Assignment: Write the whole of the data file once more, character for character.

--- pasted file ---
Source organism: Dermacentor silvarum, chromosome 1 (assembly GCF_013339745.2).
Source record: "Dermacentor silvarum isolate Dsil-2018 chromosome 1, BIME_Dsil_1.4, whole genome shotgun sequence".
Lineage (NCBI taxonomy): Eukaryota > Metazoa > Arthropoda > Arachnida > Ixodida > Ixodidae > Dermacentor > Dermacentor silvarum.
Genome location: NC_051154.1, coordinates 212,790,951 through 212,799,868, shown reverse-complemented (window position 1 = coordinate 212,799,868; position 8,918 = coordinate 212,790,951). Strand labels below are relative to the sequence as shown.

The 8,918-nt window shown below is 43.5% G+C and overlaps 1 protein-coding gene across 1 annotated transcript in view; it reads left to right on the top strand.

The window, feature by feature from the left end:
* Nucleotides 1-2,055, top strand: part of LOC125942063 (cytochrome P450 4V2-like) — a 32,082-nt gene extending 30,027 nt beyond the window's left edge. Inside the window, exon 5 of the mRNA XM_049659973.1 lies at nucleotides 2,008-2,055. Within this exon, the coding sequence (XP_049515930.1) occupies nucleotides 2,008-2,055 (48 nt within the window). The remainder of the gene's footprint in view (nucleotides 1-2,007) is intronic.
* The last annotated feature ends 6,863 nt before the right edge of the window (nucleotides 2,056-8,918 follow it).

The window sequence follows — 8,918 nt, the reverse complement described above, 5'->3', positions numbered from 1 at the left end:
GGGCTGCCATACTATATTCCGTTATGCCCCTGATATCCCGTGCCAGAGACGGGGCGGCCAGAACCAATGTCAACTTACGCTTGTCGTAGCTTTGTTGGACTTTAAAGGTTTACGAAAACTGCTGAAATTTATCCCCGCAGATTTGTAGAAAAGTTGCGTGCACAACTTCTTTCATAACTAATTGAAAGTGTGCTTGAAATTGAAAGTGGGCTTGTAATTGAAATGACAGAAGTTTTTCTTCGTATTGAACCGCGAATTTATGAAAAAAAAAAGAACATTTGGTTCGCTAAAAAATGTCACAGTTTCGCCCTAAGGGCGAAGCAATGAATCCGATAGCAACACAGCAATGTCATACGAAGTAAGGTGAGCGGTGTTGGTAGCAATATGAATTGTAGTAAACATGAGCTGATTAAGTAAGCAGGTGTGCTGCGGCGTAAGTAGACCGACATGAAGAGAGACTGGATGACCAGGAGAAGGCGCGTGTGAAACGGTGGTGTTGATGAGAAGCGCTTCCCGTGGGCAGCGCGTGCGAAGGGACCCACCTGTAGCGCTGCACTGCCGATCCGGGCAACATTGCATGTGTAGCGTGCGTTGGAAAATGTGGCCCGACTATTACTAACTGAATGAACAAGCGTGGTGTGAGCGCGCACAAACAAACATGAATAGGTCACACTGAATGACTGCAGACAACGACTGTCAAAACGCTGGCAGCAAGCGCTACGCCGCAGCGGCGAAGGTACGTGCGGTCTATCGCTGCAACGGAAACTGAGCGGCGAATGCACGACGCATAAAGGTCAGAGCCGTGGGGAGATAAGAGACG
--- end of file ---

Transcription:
Source organism: Dermacentor silvarum, chromosome 1 (assembly GCF_013339745.2).
Source record: "Dermacentor silvarum isolate Dsil-2018 chromosome 1, BIME_Dsil_1.4, whole genome shotgun sequence".
Lineage (NCBI taxonomy): Eukaryota > Metazoa > Arthropoda > Arachnida > Ixodida > Ixodidae > Dermacentor > Dermacentor silvarum.
Genome location: NC_051154.1, coordinates 212,790,951 through 212,799,868, shown reverse-complemented (window position 1 = coordinate 212,799,868; position 8,918 = coordinate 212,790,951). Strand labels below are relative to the sequence as shown.

The 8,918-nt window shown below is 43.5% G+C and overlaps 1 protein-coding gene across 1 annotated transcript in view; it reads left to right on the top strand.

The window, feature by feature from the left end:
* Nucleotides 1-2,055, top strand: part of LOC125942063 (cytochrome P450 4V2-like) — a 32,082-nt gene extending 30,027 nt beyond the window's left edge. Inside the window, exon 5 of the mRNA XM_049659973.1 lies at nucleotides 2,008-2,055. Within this exon, the coding sequence (XP_049515930.1) occupies nucleotides 2,008-2,055 (48 nt within the window). The remainder of the gene's footprint in view (nucleotides 1-2,007) is intronic.
* The last annotated feature ends 6,863 nt before the right edge of the window (nucleotides 2,056-8,918 follow it).

The window sequence follows — 8,918 nt, the reverse complement described above, 5'->3', positions numbered from 1 at the left end:
GGGCTGCCATACTATATTCCGTTATGCCCCTGATATCCCGTGCCAGAGACGGGGCGGCCAGAACCAATGTCAACTTACGCTTGTCGTAGCTTTGTTGGACTTTAAAGGTTTACGAAAACTGCTGAAATTTATCCCCGCAGATTTGTAGAAAAGTTGCGTGCACAACTTCTTTCATAACTAATTGAAAGTGTGCTTGAAATTGAAAGTGGGCTTGTAATTGAAATGACAGAAGTTTTTCTTCGTATTGAACCGCGAATTTATGAAAAAAAAAAGAACATTTGGTTCGCTAAAAAATGTCACAGTTTCGCCCTAAGGGCGAAGCAATGAATCCGATAGCAACACAGCAATGTCATACGAAGTAAGGTGAGCGGTGTTGGTAGCAATATGAATTGTAGTAAACATGAGCTGATTAAGTAAGCAGGTGTGCTGCGGCGTAAGTAGACCGACATGAAGAGAGACTGGATGACCAGGAGAAGGCGCGTGTGAAACGGTGGTGTTGATGAGAAGCGCTTCCCGTGGGCAGCGCGTGCGAAGGGACCCACCTGTAGCGCTGCACTGCCGATCCGGGCAACATTGCATGTGTAGCGTGCGTTGGAAAATGTGGCCCGACTATTACTAACTGAATGAACAAGCGTGGTGTGAGCGCGCACAAACAAACATGAATAGGTCACACTGAATGACTGCAGACAACGACTGTCAAAACGCTGGCAGCAAGCGCTACGCCGCAGCGGCGAAGGTACGTGCGGTCTATCGCTGCAACGGAAACTGAGCGGCGAATGCACGACGCATAAAGGTCAGAGCCGTGGGGAGATAAGAGACG